Current Events in Mental Health

Fairbanks Court's Treatment of Mentally Ill Spurs New National Position Statement

In response to a member complaint about Alaska judges shackling and transporting mentally ill inpatients to court in police vehicles, the American Psychiatric Association is developing a Position Statement to guide civil commitment courts in the respectful treatment of people with severe mental illness. 

For more than a decade, Alaska’s Fourth Judicial District, based in Fairbanks, has maintained a policy that requires civil commitment respondents be transported from Fairbanks Memorial Hospital to the downtown courthouse in the same manner accused criminals are transported to jail.  Fourth Judicial District policy explicitly states that mentally ill patients are to be transported to “best serve the convenience of the court and counsel.”  However, Alaska Psychiatric Association members have long maintained that treating disabled people like criminals is harmful.

Although the court’s policy permits civil commitment hearings to be held at the hospital under extenuating circumstances, Joshua Sonkiss, MD, former Medical Director of Fairbanks Memorial Hospital’s Behavioral Health Unit, says that in practice it is very difficult to convince the court to change hearing location unless a patient is suffering from severe physical illness in addition to mental illness.   “The court recognizes physical disabilities as real illnesses,” Dr. Sonkiss stated, “but it ignores the potential for psychological harm its policy inflicts on people with mental illness.”   

According to Dr. Sonkiss, Fourth Judicial District judges have ignored years of advocacy by local psychiatrists to make the hospital the default location for civil commitment hearings. In a 2014 letter to the court, Dr. Sonkiss wrote that shackling and transporting severely mentally ill individuals “can only be described as a decision to dehumanize, stigmatize and terrorize people for no other reason than that they are mentally ill and cannot defend themselves.”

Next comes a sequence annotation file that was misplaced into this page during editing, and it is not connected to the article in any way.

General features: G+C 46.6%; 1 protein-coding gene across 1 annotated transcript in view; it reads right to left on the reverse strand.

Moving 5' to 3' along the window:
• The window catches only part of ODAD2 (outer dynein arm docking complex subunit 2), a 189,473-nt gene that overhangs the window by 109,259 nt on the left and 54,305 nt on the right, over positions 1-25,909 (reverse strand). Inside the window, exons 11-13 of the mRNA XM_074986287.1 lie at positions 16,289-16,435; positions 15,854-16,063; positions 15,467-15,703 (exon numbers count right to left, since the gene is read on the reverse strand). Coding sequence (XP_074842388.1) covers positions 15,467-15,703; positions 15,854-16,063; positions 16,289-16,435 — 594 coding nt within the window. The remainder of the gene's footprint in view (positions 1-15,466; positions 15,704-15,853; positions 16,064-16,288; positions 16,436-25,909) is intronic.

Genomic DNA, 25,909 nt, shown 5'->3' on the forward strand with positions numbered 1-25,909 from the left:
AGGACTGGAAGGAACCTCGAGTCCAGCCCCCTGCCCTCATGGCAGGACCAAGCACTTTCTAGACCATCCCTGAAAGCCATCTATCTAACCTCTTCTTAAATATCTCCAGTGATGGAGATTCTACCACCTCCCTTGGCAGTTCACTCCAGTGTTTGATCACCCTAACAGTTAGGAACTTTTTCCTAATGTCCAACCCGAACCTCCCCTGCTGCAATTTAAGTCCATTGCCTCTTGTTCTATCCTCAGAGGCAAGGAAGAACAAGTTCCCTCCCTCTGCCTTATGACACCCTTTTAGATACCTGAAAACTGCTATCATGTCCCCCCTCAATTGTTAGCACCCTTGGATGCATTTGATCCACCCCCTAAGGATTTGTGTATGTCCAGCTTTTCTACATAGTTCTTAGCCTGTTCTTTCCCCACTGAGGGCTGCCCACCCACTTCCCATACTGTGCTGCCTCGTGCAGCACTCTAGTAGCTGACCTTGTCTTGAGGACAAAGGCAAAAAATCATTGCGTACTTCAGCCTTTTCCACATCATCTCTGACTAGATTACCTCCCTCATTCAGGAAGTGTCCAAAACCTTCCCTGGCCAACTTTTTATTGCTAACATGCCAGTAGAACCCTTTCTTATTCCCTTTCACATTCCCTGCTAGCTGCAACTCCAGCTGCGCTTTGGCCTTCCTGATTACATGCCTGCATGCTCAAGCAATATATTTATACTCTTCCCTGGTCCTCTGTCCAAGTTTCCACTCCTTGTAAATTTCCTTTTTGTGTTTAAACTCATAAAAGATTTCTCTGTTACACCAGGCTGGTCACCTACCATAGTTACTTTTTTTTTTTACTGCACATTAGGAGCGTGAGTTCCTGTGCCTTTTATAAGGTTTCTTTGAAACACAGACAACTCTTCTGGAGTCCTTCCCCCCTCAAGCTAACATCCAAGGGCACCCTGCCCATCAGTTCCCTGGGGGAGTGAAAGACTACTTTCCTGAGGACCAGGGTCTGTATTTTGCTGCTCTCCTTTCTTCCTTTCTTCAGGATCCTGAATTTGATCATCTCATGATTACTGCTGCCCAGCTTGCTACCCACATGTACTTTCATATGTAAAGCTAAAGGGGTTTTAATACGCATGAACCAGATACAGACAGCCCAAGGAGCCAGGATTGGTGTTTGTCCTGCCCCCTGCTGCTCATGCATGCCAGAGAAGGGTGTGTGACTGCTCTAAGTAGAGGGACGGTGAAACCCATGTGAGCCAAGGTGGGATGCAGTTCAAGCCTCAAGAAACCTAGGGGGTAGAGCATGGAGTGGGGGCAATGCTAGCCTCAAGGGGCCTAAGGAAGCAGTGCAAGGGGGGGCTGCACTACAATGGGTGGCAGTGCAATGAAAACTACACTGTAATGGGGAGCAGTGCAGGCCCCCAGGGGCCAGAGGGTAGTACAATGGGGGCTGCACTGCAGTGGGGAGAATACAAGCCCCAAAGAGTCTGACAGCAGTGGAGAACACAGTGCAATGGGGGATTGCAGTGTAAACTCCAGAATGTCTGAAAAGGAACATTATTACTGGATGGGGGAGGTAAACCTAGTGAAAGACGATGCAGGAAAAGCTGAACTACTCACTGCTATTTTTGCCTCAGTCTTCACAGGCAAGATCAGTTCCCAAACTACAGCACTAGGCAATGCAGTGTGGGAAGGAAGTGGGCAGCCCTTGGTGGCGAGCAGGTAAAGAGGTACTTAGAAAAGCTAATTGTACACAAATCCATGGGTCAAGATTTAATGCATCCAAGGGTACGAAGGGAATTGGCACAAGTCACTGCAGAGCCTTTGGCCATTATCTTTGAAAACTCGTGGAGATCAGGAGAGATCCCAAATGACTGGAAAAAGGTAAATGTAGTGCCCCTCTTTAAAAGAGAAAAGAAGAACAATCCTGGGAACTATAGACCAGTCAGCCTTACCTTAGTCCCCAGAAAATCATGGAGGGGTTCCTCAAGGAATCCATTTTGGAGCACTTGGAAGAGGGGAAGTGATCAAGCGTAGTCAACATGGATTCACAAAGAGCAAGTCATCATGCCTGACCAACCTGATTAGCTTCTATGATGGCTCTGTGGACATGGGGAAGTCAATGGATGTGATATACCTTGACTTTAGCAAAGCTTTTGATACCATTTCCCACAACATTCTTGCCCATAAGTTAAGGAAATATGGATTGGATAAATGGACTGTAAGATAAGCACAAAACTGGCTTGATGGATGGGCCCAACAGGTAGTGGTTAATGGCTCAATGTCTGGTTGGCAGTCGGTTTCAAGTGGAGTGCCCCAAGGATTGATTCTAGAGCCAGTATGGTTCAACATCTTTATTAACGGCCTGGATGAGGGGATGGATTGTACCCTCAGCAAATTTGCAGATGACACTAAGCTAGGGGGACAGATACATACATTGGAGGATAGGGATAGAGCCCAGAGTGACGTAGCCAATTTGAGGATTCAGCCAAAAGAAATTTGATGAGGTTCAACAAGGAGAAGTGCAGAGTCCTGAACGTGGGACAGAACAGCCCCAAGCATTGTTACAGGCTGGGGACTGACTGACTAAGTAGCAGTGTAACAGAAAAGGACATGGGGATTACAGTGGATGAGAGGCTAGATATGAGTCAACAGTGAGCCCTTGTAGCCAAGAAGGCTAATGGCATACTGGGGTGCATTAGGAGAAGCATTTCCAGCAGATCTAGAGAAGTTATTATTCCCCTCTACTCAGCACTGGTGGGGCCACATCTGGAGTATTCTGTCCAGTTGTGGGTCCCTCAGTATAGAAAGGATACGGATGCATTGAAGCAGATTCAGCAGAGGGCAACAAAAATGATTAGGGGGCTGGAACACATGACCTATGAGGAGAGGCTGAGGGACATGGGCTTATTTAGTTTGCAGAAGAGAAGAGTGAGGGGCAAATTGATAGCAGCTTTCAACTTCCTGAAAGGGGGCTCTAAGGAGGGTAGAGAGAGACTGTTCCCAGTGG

Dr. Sonkiss advocated that patients be transported to court only for overriding safety concerns or if that is the patient’s preference.  However, Dr. Sonkiss said the Fourth Judicial District remains committed to its current policy of transporting patients in shackles. “The court never consulted with mental health experts in developing its current policy,” Dr. Sonkiss stated, “and its refusal to change the policy suggests it does not take patients’ psychological suffering seriously.”

After the court failed to change its practices, Dr. Sonkiss took the issue to the APA Assembly in Washington, D.C.  There, he received unanimous agreement from APA leaders that a national Position Statement is needed to guide courts in treating people with mental illness with respect and dignity.  The APA’s Council on Psychiatry and Law is currently developing the Position Statement, which is expected to contain several recommendations for humane treatment of mentally ill individuals by civil commitment courts.  APA position statements may be found here.

 

 

The Helping Families in Mental Health Crisis Act of 2015 (HR 2646)

Bipartisan legislation introduced in Congress by Representatives Tim Murphy, PhD (R-PA) and Eddie Bernice Johnson (D-TX) titled the Helping Families in Mental Health Crisis Act (HR 2646) aims to overhaul America's broken mental health care system. Strongly supported by the American Psychiatric Association, the bill aims to address workforce shortages, ensure better coordination of federal mental health care resources and increase mental health care access by improving enforcement of the Mental Health Parity and Addiction Equity Act of 2008.  Click here for more information.  You can watch Representative Murphy speak about the bill below.